Library > Ouroboros Chronos: Permissionless Clock Synchronization via Proof-of-Stake
July/2019, EPrint Archive
Clock synchronization allows parties to establish a common notion of global time by leveraging a weaker synchrony assumption, i.e., local clocks with approximately the same speed. The problem has long been a prominent goal for fault-tolerant distributed computing with a number of ingenious solutions in various settings. However, despite intensive investigation, the existing solutions do not apply to common blockchain protocols, which are designed to tolerate variable---and potentially adversarial---participation patterns, e.g., sleepiness and dynamic availability. Furthermore, because such blockchain protocols rely on freshly joining (or re-joining) parties to have a common notion of time, e.g., a global clock which allows knowledge of the current protocol round, it is not clear if or how they can operate without such a strong synchrony assumption.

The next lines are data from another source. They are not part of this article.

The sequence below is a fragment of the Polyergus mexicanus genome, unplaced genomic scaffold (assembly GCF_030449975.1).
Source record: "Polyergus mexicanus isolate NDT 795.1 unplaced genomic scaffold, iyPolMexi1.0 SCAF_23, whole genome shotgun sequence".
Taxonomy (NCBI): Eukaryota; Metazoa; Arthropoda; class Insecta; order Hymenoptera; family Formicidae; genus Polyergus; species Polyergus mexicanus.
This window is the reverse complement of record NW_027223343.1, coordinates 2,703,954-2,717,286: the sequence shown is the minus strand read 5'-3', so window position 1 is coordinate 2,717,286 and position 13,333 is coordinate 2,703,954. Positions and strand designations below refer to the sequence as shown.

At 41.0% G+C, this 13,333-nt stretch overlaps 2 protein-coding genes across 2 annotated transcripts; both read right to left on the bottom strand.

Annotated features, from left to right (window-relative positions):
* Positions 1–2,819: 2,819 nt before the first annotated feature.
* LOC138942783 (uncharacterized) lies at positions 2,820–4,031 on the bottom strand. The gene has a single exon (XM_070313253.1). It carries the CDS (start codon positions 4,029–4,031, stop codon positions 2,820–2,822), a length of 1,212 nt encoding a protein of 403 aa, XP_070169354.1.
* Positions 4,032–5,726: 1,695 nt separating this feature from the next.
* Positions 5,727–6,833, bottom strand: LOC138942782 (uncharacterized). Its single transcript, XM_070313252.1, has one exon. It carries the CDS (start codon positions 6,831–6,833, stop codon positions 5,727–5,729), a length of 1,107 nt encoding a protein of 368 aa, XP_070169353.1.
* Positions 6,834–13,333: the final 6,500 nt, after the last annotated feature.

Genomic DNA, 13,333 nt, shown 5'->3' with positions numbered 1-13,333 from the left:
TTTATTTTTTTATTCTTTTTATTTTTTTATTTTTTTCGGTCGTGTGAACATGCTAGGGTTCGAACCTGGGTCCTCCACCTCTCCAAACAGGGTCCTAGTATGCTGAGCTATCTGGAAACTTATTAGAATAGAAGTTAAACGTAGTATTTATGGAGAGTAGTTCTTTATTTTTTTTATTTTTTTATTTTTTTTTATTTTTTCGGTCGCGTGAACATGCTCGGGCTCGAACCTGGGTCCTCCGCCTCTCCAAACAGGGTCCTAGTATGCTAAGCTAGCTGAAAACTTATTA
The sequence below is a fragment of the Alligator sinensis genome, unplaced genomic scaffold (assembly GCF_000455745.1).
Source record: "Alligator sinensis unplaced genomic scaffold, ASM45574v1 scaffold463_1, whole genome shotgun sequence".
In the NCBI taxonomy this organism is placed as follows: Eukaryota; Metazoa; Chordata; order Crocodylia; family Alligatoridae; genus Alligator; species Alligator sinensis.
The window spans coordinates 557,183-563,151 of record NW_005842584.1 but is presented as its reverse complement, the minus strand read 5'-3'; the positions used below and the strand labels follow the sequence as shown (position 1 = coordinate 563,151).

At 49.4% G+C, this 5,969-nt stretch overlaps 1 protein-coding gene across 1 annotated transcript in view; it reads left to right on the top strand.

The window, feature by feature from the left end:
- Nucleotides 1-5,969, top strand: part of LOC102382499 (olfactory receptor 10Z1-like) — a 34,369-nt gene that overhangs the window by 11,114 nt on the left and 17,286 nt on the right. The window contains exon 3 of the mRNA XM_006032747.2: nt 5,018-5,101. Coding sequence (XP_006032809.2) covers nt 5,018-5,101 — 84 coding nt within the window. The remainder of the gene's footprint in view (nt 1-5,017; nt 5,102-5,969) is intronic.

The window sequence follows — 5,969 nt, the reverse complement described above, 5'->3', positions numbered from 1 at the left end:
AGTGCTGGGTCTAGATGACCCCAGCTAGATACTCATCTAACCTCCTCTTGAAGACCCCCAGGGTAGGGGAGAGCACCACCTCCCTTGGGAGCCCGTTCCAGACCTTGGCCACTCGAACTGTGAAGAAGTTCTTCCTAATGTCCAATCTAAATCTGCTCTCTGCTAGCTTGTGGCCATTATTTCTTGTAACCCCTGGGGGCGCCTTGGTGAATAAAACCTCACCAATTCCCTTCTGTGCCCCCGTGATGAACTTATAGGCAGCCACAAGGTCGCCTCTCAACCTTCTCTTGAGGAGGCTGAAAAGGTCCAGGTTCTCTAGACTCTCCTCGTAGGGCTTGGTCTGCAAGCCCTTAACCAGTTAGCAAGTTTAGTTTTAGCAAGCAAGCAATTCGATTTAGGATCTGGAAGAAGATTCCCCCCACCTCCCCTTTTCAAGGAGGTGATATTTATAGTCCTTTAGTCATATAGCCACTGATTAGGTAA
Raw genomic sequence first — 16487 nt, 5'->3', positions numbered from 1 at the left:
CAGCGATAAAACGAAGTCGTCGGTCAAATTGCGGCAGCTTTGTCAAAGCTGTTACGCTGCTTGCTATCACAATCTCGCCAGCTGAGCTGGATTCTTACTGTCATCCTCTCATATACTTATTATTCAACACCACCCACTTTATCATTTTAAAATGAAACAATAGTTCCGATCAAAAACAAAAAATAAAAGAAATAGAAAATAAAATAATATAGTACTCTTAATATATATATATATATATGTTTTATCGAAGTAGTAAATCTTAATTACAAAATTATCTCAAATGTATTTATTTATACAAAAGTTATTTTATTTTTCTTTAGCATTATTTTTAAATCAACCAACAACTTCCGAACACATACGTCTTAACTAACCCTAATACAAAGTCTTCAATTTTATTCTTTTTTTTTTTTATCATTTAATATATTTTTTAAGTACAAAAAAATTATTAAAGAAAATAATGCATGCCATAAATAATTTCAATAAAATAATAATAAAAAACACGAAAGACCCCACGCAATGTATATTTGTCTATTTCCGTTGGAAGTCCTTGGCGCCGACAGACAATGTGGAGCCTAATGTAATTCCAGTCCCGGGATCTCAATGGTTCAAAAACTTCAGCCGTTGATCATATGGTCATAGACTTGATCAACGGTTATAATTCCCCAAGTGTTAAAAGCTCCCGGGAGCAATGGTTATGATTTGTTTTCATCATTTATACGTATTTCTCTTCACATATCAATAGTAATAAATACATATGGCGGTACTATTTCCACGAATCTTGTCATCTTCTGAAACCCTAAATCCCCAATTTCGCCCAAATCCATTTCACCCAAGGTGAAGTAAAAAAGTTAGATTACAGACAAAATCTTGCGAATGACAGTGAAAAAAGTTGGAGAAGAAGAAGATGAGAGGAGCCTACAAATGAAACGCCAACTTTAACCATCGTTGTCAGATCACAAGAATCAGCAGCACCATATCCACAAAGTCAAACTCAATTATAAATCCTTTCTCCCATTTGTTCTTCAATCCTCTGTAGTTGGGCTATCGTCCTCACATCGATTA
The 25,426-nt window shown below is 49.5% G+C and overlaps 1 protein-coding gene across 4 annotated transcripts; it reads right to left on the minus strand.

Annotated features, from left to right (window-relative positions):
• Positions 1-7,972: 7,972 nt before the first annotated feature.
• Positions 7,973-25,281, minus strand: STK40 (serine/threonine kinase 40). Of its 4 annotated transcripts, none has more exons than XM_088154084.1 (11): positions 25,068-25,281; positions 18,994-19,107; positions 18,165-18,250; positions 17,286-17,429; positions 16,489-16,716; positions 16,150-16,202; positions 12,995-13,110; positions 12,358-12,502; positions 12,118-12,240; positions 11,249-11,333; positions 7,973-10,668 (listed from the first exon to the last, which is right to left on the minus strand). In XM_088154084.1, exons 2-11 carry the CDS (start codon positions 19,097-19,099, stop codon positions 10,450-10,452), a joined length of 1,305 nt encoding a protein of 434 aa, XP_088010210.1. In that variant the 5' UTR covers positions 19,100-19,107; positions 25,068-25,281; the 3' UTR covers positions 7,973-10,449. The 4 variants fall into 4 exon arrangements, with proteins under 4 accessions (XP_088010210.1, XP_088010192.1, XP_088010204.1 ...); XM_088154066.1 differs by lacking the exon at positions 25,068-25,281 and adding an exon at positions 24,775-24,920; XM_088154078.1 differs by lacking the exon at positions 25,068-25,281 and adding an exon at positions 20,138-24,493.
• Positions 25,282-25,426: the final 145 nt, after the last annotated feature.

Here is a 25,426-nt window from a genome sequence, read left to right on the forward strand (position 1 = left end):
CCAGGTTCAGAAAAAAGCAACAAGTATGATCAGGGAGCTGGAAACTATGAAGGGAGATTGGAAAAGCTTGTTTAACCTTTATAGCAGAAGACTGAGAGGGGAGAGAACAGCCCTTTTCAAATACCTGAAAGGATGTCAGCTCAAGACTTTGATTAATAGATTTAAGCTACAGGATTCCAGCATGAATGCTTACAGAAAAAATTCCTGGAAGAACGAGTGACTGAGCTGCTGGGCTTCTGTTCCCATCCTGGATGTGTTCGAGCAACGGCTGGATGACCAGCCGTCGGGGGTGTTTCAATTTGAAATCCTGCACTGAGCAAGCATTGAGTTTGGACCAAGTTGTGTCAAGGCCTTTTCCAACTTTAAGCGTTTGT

In this work, we show how to solve the global synchronization problem by leveraging proof of stake (PoS). Concretely, we design and analyze a PoS blockchain protocol in the above dynamic-participation setting, that does not require a global clock but merely assumes that parties have local clocks advancing at approximately the same speed. Central to our construction is a novel synchronization mechanism that can be thought as the blockchain-era analogue of classical synchronizers: It enables joining parties---even if upon joining their local time is off by an arbitrary amount---to quickly calibrate their local clocks so that they all show approximately the same time. As a direct implication of our blockchain construction---since the blockchain can be joined and observed by any interested party---we obtain a permissionless PoS implementation of a global clock that may be used by higher level protocols that need access to global time.